How to create a location graph from the Foursquare API

Monday, I’ll be speaking on “Linked Data” at the 49th German Market Research Congress 2014. In my talk, there will be many examples of how to apply the basic approach and measurements of Social Network Analysis to various topics ranging from brand affinities as measured in the market-media study best for planning, the financial network between venture capital firms and start-ups and the location graph on Foursquare.

Because I haven’t seen many examples on using the Foursquare API to generate location graphs, I would like to explain my approach a little bit deeper. At first sight, the Foursquare API differs from many other Social Media APIs because it just allows you to access data about your own account. So, there is no general stream (or firehose) of check-in events that could be used to calculate user journeys or the relations between different places.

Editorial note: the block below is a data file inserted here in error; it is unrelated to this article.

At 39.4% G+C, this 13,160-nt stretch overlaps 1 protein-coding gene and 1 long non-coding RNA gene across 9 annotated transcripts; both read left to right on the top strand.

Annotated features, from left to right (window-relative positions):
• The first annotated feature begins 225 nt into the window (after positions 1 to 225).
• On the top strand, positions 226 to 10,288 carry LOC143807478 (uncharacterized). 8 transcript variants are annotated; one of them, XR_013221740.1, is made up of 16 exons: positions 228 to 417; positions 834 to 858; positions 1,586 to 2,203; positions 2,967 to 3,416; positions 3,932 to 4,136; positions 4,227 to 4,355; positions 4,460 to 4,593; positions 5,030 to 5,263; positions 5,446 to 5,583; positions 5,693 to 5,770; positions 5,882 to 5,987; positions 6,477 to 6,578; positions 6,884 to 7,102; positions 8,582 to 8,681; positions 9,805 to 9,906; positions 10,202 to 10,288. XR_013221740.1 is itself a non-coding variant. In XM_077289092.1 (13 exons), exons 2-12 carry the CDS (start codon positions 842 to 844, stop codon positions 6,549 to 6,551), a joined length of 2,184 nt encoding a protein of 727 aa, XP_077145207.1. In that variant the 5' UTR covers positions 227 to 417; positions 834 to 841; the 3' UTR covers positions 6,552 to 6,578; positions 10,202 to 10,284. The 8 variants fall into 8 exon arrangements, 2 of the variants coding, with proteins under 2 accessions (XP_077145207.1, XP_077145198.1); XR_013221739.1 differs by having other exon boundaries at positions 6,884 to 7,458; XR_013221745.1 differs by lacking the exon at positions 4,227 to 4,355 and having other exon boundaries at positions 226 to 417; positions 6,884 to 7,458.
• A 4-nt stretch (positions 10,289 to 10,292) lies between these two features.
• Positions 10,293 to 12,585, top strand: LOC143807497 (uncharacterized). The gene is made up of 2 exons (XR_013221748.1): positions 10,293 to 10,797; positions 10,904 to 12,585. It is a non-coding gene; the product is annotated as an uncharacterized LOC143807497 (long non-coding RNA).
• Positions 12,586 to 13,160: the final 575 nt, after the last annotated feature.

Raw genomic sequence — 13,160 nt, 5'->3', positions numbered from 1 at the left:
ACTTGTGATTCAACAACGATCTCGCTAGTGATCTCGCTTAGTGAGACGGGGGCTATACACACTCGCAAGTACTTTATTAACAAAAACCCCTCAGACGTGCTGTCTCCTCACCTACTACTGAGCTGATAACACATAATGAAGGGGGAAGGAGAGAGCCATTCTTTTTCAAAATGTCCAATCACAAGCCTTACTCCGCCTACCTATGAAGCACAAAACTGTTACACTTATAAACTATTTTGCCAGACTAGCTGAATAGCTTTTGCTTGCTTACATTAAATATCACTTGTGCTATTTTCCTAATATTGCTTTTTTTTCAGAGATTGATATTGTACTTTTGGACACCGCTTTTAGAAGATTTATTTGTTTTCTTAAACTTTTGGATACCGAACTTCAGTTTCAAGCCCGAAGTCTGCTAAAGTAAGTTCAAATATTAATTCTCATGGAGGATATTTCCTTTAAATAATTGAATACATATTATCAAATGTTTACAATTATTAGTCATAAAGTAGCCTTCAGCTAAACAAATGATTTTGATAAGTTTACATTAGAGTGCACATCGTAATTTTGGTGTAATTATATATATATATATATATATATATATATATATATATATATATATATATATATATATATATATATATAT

Fortunately, there’s another method that is very helpful for this purpose: You can query the API for any given Foursquare location to output up to five venues that were most frequently accessed after this location. This begs for a recursive approach of downloading the next locations for the next locations for the next locations and so on … and transform this data into the location graph.

I’ve written down this approach in an IPython Notebook, so you just have to find your API credentials and then you can start downloading your cities’ location graph. For Munich it looks like this (click to zoom):

Munich seen through Foursquare check-ins
Munich seen through Foursquare check-ins

The resulting network is very interesting, because the “distance” between the different locations is a fascinating mixture of

  • spatial distance: places that are nearby are more likely to be connected (think of neighborhoods)
  • temporal distance: places that can be reached in a short time are more likely to be connected (think of places that are quite far apart but can be reached in no time by highway)
  • affective/social distance: places that belong to a common lifestyle are more likely to be connected

    Feel free to clone the code from my github. I’m looking forward to seeing the network visualizations of your cities.